Chuck the Canadian Corpse

As the alien’s mandibles waved hungrily in Chuck’s face, kind of like a hermit crab soaked in the blood of demons and hand-reared from a young age on nothing but human flesh, he knew one thing for sure: this was not the good night’s rest he had promised himself.

Chuck was a Canadian, and although the very concept of nations had disappeared from memory so long ago that nobody quite knew what being a Canadian actually meant, he was also never one to argue with his mother. Nope, Chuck was Canadian through and through, and this Canadian was now running as fast as he could down the chrome-on-chrome hallways of his space station workplace. His first thought was an optimistic one: he realised that he actually didn’t mind running all that much and might even keep it up when all this was over (he never quite got enough exercise after all). It was the second thought which made him little bit panicky: there was a good chance that we was about to be devoured by a creature more salivating mouth than face, and it would happen before he got a chance to get rid of the slight podginess around his waist. He wasn’t even wearing his good shirt today.

Fortunately the alien did not give chase. Chuck wasn’t sure if this was because his screams of terror had stupefied the hermit crab from hell, or if it had simply decided that, since all the escape pods had already been launched and all communication facilities were offline, a single screaming sack of meat was of no particular concern. It was to be considered a victory in the name of humanity all the same.

Chuck shivered. He wasn’t prepared for this. He was an accountant for Canada’s sake. During the emergency protocol briefings he spent his time ogling the hot safety hostesses. Whoever’s idea it was to get twins to do that job was clearly thinking about something other than safety.


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The space station itself was first made aware of the alien threat just over a week ago, when the approaching ship turned up on sensor logs and began transmitting a communication which played death metal non-stop (a clear warning of hostile intentions which had quickly become a universal standard). Given the importance of the situation a special executive committee was formed to oversee the decision making process, who decided that they needed more information on the situation and referred to a special data committee. After two days of producing graphs in the drabbest rainbow of pastel colours imaginable, the data committee handed their findings back to the executive committee, who decided that they weren’t qualified to interpret the data as presented and buried their heads for another day or so. Finally the problem was dropped onto the desk of the secretary committee who had, up until now, no knowledge of the situation, but quickly decided that, yes, the immediate evacuation of the station was probably in the best interests of everyone involved. Unfortunately the secretary committee were devoured by the alien threat just before they could present their suggestions.

Despite the outcome the whole process was considered an extremely successful handling of an unforeseen situation, and the special executive committee were well rewarded by granting themselves exclusive rights to the escape pods, and a raise, oh, and also a mid-year bonus, and how about another company car?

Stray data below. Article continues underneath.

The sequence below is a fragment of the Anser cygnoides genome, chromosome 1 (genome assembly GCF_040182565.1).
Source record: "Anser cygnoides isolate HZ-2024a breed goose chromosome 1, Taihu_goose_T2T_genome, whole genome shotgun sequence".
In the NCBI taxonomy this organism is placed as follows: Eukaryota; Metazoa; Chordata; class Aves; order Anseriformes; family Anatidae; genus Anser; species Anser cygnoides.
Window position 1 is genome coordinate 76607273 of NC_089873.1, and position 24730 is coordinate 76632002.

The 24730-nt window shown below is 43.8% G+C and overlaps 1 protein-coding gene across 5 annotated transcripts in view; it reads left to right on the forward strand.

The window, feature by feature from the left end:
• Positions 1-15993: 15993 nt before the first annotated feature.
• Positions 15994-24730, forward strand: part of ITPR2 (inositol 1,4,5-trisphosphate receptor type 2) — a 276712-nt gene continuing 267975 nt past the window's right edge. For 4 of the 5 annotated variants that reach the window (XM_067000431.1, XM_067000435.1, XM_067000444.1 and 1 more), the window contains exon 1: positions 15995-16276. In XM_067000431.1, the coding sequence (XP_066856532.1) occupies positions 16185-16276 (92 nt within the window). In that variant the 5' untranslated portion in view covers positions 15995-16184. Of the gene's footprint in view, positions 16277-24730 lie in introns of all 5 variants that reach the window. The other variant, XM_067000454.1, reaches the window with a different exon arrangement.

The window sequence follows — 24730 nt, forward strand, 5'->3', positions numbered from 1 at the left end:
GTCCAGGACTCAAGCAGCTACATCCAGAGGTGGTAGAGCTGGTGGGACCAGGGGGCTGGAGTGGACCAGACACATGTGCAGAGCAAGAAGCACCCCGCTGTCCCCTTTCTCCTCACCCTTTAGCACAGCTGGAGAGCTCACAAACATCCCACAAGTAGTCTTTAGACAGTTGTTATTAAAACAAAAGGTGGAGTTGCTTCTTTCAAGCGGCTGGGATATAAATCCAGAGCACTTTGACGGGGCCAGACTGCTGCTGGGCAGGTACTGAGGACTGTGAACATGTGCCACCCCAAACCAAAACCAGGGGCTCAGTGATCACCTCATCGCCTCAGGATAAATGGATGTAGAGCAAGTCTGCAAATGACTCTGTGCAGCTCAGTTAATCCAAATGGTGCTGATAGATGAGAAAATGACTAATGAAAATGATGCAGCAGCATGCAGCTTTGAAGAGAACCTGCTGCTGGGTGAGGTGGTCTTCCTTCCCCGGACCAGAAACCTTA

Chuck decided to whimper a little. It made him feel better. Currently he was hiding out in a storage room, which might have been helpful if this was some kind of military or scientific facility but space station #FI5HC4K3 was just a financial tax haven; the most useful item here was a stapler. It occurred to Chuck then that since the station never had any paper records, it was quite unnecessary for them to have a store of staplers. Yet here they were, and Chuck already felt better having tucked one into his belt.

It also occurred to Chuck that, assuming he was the last surviving employee, he had probably been promoted to at least Managing Director by default. ‘This Canadian ain’t letting his workplace be overrun without a fight,’ thought Chuck, ‘I’m going to watch those alien scum bags burn.’ This is perhaps the bravest thought that Chuck had ever had, and he immediately apologised in case any of the aliens could read minds, but the sentiment stuck and Chuck now felt that he should certainly do something. The stapler in his pants was probably affecting his judgement.

Chuck left the storage room and began to search for some kind of plan. Perhaps the boardroom would be a good place to start. Chuck was vaguely aware that good ideas must at least begin in the boardroom, even if it was only the bad ones that left it.

Chrome upon chrome with trimmings of chrome. He hadn’t realised before just how boring it all was. Give him some good old concrete any day — something with texture.

In the boardroom Chuck found Stacey. Her head was missing, but he could still tell it was her because of the name tag. He took back everything he had said about name tags — sometimes it really was difficult to tell one headless corpse from another. Still, there was a bit of a design flaw with all the blood there. Was that a Jack or a Joe? No matter. Chuck had already fainted.

Chuck woke to the sight of oozing saliva dripping from the tough, grasping mouth of one of the aliens. The soft clicking noises it was making were kind of soothing, but not soothing enough to coax Chuck out of screaming like an electrified walrus. Fleeing to the boardroom may not, in hindsight, have been the greatest executive decision he had made, but at least its tragic repercussions were short lived.


About Matthew Allen

Matthew Allen writes short stories to keep the demons away. Occasionally he falls asleep at his keyboard and a couple get through, but they’re usually rounded up in short order.

>> Matthew Allen's author page

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